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Day trip to Big Stone Lake

(February 11th, 2017) The day started with a visit to Artie’s Bait & Tackle in Ortonville. The friendly staff gave us info on the status of the bite, bait to use, ice conditions, and how to access the lake. Very helpful for my first time to Big Stone Lake!

We hit the Ortonville city access 1 mile north of town and started searching for our first spot. A tip from the bait shop suggested the fish would be finicky, so we tried our best to stay away from the crowds. After finding a nice open area, we made Swiss cheese of the ice and wet our lines. We fished primarily in 12-13 feet of water, which makes up the majority of the lake. Given the lack of structure in this range and the huge size of the lake, we stayed mobile in attempt to follow the schools or find roaming fish.

The first location produced a few quality fish. My first fish of the day was a treat; a 10” bluegill! The fish were definitely roaming. The key was to check the holes with the Vexilar and move on if fish were not spotted. Once located, you could usually pull 2-3 fish out of a hole before they moved on. After about 45-60 minutes in one area the action would die off and it was time to move. We covered about 6 miles worth of water on the day and ended up with a mixed bag of perch, crappies, and bluegills.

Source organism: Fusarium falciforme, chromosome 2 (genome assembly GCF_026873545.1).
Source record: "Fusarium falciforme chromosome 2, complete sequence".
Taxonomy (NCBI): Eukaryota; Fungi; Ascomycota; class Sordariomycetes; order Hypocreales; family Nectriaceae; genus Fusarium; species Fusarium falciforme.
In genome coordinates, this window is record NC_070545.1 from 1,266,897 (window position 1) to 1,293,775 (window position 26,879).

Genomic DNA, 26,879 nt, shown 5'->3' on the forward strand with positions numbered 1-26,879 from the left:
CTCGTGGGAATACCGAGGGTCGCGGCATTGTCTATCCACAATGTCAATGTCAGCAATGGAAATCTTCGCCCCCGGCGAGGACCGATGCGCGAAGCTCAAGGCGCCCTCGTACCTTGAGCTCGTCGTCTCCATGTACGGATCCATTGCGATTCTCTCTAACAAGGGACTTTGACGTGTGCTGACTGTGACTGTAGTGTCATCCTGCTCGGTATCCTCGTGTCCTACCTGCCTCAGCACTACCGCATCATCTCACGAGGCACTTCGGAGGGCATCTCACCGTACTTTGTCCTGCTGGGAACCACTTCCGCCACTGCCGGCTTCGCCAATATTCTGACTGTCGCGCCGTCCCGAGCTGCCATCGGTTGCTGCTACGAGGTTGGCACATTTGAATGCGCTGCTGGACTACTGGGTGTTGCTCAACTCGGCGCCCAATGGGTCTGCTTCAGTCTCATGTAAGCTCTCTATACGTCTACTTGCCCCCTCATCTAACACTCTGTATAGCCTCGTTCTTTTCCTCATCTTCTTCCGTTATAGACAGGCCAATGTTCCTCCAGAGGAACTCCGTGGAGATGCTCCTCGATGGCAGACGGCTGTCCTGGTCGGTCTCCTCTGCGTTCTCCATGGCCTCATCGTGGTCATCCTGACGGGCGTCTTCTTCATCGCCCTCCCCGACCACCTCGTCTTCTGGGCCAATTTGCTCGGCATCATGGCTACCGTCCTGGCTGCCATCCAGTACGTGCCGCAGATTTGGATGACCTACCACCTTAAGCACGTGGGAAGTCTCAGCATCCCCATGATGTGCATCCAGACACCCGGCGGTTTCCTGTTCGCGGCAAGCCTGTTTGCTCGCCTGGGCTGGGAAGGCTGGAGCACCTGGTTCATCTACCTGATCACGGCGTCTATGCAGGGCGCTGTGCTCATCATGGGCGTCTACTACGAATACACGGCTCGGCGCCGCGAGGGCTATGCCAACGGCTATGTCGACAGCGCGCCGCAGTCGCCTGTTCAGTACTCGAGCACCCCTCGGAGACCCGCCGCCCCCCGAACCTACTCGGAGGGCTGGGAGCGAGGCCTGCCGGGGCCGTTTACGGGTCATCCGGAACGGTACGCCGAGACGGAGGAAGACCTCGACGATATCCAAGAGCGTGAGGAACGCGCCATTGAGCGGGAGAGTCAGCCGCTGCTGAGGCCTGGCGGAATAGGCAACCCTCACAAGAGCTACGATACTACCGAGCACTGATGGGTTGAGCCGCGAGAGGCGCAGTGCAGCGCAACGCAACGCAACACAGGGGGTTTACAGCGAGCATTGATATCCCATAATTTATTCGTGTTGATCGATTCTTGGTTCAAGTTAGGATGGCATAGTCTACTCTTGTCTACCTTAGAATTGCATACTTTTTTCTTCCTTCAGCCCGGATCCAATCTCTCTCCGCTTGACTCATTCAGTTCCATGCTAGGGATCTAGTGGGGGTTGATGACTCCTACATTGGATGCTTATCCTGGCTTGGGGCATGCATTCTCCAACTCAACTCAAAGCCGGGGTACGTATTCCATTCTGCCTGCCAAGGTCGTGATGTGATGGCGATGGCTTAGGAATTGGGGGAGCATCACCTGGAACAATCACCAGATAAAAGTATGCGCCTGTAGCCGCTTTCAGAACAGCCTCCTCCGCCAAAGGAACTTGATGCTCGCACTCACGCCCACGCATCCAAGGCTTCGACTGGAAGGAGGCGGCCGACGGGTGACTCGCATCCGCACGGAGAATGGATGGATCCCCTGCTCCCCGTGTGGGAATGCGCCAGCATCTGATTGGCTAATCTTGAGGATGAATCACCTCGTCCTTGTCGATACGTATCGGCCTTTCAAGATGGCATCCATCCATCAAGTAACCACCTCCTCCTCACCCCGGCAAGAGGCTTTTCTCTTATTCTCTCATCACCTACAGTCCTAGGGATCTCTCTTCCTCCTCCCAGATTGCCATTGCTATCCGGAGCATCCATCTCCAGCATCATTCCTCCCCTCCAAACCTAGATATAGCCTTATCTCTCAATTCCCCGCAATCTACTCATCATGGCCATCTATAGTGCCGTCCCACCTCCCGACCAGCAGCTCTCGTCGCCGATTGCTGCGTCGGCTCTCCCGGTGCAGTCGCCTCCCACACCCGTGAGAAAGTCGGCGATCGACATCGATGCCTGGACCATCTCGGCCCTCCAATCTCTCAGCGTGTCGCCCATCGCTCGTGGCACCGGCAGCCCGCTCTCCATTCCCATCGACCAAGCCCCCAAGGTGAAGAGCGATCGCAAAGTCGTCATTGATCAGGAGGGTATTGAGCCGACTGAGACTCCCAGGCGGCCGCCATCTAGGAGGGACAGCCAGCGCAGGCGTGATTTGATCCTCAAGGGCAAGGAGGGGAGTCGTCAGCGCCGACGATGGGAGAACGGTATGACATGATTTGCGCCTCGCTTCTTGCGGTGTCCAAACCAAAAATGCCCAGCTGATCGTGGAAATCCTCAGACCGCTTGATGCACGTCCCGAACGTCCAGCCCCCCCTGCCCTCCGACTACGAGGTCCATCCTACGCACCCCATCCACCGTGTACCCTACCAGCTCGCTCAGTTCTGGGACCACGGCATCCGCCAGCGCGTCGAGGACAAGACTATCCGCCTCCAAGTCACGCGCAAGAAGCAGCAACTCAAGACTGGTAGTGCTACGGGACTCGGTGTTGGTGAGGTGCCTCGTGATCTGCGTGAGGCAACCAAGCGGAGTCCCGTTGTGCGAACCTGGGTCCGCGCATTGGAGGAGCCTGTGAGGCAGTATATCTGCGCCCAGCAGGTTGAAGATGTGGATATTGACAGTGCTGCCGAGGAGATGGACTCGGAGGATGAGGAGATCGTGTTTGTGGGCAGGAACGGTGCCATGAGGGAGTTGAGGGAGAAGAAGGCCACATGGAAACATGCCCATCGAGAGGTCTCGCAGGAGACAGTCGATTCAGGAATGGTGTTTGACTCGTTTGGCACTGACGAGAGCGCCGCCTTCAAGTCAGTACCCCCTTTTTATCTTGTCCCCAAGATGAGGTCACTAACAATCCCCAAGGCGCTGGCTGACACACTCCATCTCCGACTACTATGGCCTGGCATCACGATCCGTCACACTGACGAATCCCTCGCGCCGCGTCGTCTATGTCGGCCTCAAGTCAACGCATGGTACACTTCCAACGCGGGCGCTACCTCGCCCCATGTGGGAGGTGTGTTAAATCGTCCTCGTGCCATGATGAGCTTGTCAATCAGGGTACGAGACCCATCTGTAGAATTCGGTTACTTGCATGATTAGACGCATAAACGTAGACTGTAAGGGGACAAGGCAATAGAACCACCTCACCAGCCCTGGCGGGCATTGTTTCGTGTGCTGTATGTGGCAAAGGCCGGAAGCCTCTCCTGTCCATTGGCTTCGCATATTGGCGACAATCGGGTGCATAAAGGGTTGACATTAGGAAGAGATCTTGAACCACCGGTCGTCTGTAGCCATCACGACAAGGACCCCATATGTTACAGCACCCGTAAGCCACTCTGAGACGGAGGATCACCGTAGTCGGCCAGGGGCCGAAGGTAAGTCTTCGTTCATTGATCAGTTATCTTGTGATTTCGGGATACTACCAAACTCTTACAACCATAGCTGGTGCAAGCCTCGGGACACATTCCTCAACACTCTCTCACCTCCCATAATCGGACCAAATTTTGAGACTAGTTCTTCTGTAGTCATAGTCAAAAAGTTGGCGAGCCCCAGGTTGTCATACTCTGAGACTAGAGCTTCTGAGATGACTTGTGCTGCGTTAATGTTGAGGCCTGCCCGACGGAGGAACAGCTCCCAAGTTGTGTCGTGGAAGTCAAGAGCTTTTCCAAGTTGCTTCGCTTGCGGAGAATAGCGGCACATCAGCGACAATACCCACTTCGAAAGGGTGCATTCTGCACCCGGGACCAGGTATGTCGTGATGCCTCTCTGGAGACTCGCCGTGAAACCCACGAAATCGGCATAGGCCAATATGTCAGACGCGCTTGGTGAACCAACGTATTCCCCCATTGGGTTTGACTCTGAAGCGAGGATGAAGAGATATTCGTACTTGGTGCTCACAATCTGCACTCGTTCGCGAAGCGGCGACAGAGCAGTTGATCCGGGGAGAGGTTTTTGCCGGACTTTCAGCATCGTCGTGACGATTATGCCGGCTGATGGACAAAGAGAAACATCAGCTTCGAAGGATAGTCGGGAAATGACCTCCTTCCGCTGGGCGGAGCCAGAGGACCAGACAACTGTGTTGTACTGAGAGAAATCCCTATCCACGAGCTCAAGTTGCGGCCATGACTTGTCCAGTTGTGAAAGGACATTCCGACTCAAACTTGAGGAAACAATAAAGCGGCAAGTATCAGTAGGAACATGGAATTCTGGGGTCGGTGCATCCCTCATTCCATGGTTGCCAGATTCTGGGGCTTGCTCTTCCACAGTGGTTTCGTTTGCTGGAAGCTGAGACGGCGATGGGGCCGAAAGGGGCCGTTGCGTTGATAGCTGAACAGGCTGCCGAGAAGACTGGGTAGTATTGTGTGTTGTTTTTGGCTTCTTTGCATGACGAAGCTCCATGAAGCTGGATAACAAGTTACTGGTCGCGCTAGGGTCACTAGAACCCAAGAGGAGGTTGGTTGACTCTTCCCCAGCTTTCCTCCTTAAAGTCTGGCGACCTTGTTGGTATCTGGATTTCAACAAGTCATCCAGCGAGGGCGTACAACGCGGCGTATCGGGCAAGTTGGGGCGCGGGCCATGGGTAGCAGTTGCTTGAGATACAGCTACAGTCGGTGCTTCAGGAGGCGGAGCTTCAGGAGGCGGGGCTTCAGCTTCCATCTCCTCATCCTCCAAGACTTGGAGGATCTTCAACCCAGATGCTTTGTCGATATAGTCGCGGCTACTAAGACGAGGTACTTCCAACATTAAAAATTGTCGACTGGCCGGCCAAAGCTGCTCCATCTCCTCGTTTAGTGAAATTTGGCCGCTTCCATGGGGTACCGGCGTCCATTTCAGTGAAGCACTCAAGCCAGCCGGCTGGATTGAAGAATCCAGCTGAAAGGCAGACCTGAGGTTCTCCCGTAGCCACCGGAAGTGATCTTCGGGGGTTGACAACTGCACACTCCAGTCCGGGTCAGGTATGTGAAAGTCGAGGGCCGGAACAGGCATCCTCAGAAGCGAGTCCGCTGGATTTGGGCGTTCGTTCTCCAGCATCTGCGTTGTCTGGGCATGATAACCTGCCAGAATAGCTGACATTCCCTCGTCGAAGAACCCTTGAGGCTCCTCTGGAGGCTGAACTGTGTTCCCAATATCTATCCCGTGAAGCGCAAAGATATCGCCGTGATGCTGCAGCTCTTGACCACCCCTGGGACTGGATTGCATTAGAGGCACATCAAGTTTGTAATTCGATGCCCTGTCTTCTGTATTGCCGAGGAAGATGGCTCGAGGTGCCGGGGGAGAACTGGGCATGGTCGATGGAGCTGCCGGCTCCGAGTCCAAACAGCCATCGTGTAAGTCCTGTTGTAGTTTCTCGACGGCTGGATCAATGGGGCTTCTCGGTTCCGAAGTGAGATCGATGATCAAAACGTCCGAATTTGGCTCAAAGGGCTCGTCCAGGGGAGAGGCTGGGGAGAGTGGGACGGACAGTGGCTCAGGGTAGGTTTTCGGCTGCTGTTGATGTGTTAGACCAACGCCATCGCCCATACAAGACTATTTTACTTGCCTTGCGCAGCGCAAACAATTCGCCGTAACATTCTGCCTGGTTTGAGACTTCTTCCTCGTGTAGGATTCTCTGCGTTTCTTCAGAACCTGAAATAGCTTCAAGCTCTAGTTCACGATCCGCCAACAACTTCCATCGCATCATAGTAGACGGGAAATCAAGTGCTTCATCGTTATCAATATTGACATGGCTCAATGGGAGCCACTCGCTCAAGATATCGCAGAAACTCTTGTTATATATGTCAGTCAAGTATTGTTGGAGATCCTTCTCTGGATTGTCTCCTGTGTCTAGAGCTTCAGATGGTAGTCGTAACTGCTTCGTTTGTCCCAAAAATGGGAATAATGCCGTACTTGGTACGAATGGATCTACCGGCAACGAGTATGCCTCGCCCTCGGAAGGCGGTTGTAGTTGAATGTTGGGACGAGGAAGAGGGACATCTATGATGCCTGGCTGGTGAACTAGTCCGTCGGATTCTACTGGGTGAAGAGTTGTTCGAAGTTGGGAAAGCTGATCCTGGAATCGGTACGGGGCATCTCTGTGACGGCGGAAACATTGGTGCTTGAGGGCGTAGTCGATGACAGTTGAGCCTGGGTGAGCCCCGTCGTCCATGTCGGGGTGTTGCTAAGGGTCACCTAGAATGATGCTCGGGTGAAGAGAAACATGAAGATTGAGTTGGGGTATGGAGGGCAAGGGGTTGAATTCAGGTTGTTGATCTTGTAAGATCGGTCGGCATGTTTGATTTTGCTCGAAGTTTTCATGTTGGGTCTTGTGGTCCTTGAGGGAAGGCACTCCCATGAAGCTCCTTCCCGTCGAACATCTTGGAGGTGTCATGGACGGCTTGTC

A waxie on a tungsten jig was a good universal bait. Euro larvae also landed a few fish, but not as many. Some bigger perch were had on setlines tipped with a live minnow. The perch and crappies would also hit spoons tipped with either a waxie or larvae.

Most perch were finicky and spooky with a few aggressive fish mixed in. The bluegills and crappies were quite aggressive once you got them to notice your bait. It was handy to keep a Cold Snap Outdoors Toothpick nearby as many of the aggressive fish inhaled the jig!

Key tips for the day:

  • Waxies seemed to be preferred

  • Live bait performed better over plastics

  • Small jigs worked best for bluegills

  • Almost every location had a population of mixed species

  • The 12-13 foot depth was most productive

  • Keep a Toothpick nearby

  • Drill a lot of holes and keep moving

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